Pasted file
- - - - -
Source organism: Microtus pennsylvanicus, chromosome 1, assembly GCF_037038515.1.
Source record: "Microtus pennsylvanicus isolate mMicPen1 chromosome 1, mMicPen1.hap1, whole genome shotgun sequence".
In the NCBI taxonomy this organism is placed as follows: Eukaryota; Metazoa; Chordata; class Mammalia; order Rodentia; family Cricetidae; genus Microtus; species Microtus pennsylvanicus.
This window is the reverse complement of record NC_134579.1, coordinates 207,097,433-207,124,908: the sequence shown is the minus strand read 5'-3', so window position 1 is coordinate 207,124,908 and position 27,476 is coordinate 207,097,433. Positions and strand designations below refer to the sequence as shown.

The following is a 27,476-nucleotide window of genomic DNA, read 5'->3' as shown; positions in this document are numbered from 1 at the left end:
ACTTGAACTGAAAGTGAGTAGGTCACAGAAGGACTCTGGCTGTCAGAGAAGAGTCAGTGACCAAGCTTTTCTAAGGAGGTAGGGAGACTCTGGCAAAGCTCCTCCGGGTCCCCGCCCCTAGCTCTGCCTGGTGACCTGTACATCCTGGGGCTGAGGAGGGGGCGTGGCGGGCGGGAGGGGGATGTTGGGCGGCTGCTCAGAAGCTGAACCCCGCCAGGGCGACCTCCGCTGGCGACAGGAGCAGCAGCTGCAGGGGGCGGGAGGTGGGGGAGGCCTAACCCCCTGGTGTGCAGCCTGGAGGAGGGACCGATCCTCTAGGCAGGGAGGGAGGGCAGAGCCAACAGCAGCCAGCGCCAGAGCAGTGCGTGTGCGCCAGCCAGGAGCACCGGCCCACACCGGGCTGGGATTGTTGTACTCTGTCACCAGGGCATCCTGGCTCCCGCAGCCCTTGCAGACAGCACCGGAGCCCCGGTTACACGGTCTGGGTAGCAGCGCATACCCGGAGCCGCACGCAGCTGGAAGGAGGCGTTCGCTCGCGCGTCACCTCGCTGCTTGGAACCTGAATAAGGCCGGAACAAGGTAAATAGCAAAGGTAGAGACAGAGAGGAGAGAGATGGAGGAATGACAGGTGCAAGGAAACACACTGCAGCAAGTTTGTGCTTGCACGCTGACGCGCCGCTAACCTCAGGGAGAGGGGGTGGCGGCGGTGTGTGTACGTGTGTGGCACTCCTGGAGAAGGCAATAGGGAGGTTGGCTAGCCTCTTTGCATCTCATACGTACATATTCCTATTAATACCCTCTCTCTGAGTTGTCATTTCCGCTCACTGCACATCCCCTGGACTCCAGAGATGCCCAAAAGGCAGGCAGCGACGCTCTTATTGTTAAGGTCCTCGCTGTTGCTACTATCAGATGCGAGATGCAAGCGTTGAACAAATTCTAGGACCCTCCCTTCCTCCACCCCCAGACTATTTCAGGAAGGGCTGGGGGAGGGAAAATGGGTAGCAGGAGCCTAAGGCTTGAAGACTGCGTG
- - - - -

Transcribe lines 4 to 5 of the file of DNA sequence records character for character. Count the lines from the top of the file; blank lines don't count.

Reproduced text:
This window is the reverse complement of record NC_134579.1, coordinates 207,097,433-207,124,908: the sequence shown is the minus strand read 5'-3', so window position 1 is coordinate 207,124,908 and position 27,476 is coordinate 207,097,433. Positions and strand designations below refer to the sequence as shown.

The following is a 27,476-nucleotide window of genomic DNA, read 5'->3' as shown; positions in this document are numbered from 1 at the left end: